Book Nerd Interview
Caitlin started writing novels at age 13. Her first was a Star Wars tie-in. Fortunately, she branched out from there and after a few years trying to be a screenwriter, a comic book writer and the author of copious amounts of fanfiction, she tried to write a novel again. Her epic dark fantasy (thankfully) never saw the light of day but while she was struggling with elves and sorcerers she got the idea of writing a story about a werewolf who fought crime.
Two years and many, many drafts later, she pitched Night Life to a bevy of agents and one of them, Rachel Vater, sold the series to St. Martin’s.
Caitlin collects comic books, print books, vintage clothes, and bad habits. She loves tea, loud music, the color black (especially mixed with the color pink) and ghost stories. She can drive a stick shift, play the violin and knows more English curses than American ones.
Caitlin lives in Olympia, WA with two pushy cats.
As a child, what did you want to do when you grow up?
It varied from day to day--I recall at various times desiring strongly (ie, for more than an afternoon) to be a veterinarian, an astronaut, a cop, and a professional sharpshooter (my mother LOVED the last one.) I didn't realize you could be a professional author until around middle school.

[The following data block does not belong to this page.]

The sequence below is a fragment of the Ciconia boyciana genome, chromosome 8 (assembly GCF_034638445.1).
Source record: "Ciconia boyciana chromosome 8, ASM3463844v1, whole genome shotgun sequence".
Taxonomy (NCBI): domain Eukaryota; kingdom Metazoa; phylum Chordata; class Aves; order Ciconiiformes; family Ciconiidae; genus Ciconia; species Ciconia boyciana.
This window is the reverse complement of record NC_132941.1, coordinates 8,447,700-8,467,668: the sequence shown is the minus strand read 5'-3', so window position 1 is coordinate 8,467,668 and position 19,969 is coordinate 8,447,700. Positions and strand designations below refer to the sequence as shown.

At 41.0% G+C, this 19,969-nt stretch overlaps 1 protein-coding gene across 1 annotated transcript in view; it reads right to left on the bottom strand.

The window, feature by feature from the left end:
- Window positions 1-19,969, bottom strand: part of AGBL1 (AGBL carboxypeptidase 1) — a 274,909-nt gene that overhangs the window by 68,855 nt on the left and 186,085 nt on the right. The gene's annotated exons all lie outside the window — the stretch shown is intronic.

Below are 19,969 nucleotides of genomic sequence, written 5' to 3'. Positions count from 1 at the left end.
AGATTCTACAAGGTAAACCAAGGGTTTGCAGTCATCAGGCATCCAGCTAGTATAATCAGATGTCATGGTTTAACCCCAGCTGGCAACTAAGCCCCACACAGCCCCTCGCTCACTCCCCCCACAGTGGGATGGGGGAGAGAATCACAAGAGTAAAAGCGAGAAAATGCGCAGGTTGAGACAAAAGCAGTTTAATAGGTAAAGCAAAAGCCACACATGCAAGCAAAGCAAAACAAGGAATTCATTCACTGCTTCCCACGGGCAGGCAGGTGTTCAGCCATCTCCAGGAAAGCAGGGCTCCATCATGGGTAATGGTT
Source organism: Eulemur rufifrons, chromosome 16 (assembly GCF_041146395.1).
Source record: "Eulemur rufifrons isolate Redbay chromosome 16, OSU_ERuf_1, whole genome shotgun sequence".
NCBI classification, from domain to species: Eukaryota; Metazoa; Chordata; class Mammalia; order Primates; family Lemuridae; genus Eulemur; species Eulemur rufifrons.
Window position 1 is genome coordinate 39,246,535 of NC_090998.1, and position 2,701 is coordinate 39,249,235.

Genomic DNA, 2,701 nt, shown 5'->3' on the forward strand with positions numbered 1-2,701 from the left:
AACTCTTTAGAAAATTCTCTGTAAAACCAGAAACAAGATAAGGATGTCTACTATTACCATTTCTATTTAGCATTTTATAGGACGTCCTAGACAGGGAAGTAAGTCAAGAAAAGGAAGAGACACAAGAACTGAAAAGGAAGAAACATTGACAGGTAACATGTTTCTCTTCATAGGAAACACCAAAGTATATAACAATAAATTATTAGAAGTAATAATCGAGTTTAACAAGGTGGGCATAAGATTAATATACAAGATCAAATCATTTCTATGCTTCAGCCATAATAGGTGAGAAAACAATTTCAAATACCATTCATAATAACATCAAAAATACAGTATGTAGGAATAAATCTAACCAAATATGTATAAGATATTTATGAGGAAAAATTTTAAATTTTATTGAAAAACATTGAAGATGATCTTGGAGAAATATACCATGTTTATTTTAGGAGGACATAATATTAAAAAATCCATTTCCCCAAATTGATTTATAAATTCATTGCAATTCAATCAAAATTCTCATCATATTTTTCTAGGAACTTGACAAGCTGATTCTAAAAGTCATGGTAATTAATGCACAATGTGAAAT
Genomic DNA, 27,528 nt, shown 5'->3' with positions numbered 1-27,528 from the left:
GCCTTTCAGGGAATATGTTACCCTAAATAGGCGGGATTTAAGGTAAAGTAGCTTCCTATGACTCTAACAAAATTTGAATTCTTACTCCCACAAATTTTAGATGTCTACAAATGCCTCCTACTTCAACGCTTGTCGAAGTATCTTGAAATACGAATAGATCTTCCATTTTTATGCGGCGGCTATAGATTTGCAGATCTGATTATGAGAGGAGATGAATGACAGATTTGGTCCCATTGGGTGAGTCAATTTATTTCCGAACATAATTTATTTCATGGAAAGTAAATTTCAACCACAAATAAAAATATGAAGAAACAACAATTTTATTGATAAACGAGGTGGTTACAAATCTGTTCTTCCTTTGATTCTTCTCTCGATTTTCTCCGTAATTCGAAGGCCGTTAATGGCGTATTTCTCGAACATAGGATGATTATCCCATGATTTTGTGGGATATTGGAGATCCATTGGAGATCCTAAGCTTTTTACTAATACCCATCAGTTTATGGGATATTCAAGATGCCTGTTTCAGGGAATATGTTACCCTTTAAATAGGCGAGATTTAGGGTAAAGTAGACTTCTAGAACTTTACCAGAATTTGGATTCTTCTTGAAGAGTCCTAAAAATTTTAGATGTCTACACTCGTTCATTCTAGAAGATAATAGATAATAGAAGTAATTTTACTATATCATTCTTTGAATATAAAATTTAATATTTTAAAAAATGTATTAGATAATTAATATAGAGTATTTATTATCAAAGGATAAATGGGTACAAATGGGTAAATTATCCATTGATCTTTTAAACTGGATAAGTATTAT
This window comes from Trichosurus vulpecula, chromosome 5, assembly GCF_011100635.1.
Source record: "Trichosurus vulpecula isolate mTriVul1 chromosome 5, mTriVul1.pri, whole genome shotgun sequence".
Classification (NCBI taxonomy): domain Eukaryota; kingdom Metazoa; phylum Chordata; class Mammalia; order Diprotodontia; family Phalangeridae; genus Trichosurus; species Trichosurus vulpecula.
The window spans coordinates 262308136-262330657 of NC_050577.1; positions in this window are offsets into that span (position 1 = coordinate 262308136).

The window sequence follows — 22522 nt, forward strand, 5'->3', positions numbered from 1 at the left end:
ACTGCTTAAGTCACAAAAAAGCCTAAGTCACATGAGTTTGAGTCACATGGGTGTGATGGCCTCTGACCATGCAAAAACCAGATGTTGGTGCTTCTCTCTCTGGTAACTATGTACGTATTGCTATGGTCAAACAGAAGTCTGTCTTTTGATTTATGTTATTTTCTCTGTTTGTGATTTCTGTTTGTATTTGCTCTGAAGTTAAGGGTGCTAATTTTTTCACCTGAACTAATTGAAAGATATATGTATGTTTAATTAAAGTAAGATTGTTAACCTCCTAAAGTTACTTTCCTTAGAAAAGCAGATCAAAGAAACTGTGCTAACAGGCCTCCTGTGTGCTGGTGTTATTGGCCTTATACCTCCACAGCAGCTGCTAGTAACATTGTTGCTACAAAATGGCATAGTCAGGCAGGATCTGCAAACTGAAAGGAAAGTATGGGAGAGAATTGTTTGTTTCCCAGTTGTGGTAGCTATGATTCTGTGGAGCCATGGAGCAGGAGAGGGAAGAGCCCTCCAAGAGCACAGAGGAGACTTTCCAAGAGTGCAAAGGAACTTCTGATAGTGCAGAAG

What inspired you to pen your first novel?
I was working a crushingly awful job and I needed a distraction, so in order to reclaim a tiny bit of power over my day I decided to get serious about writing a book.
Who or what has influenced your writing, and in what way?
Everything can be an influence, but I'd say for me I was heavily influenced by fairy tales and folklore. My mother used to read those types of stories to me when I was younger, and I always wanted to write stories that would inspire and frighten readers in the same way.
How many books have you written? Which is your favorite?
I've written 12 novels, and it's really hard to say which one is my favorite, although Street Magic and The Iron Thorn both hold a special place in my heart.
What was one of the most surprising things you learned in writing The Iron Thorn?
I was surprised at how intricate the world became. I was expecting to write a straightforward scary fairy tale and I discovered as the draft went on that things in Aoife's world were far more complicated than that. Writing the history and hidden secrets in the book was my favorite part.
Do you hear from your readers much? What kinds of things do they say?
I'm lucky in that I hear from readers all the time, and the vast majority are so positive and so supportive that it makes me smile every single day. I'm always happy to hear from people who have read the book, unless their sole mission is to be a jerk. Then I just hit the ignore button!
What were your feelings when you saw the cover of The Iron Thorn?
I was so, so happy. It's my favorite cover hands down. Random House and the photographer did an amazing job, and I'm so thrilled with it.
If you gave some of your characters an opportunity to speak for themselves, what would they say?
Oh, as mean as I am to them, I'd never let them talk! They'd be mad at me!
Do you have plans for a new book? Is this book part of a series?